Being There for Patients Through Disasters

October 23, 2017

As a doctor, you should be willing to care for patients, even if it means coming in to help them after a natural disaster.

My office is in a plaza that was built in the 1960s. The office has a brick front, flat roof, aluminum siding rear, and insulation. I have practiced here since the later 1970s.

I never built my own office. as I was always too busy taking care of patients to do so. With frequent storms in the Midwest there are time that the power to the office goes out. We have lanterns available and a set of battery operated thermometers as well as hand held instruments.

Power or not, the office always stays open and I keep working. We even set up the kerosene heaters so that it remains warm in here even during the winter if we lose power in a snow storm.

This is my practice and my patients and I need to be here for them. I can practice with a pen and a pad of paper even if the computers are out and handwrite the prescriptions. I'll do whatever it takes.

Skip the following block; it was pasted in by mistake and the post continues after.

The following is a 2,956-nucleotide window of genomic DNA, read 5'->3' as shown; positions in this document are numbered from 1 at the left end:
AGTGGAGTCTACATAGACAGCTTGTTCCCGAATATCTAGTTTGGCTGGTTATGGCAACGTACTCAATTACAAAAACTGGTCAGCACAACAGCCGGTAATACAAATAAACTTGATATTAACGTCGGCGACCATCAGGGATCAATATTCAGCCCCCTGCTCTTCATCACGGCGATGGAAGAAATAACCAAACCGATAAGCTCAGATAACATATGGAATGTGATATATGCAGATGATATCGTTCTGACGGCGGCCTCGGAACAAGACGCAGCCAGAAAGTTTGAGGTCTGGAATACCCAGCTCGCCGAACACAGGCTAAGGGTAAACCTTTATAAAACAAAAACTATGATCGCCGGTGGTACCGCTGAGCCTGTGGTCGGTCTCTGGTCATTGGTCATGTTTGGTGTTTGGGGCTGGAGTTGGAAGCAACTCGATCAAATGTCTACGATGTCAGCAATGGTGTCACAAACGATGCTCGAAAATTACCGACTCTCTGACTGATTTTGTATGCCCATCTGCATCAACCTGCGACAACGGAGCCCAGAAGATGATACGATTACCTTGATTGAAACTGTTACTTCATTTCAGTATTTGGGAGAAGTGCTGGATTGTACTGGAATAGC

After the recent terrible storms, I can't imagine it would have been nice to be in Houston or Tampa. But as a doctor, as long as I could have gotten to the office, I would have been able to practice. Even if this mean putting on wading boots or not.

I am not crazy, it's just in time of emergency your patients need you more than ever. As such, you need to be there. In my opinion, this is the difference between my generation and the current generation of employed physicians.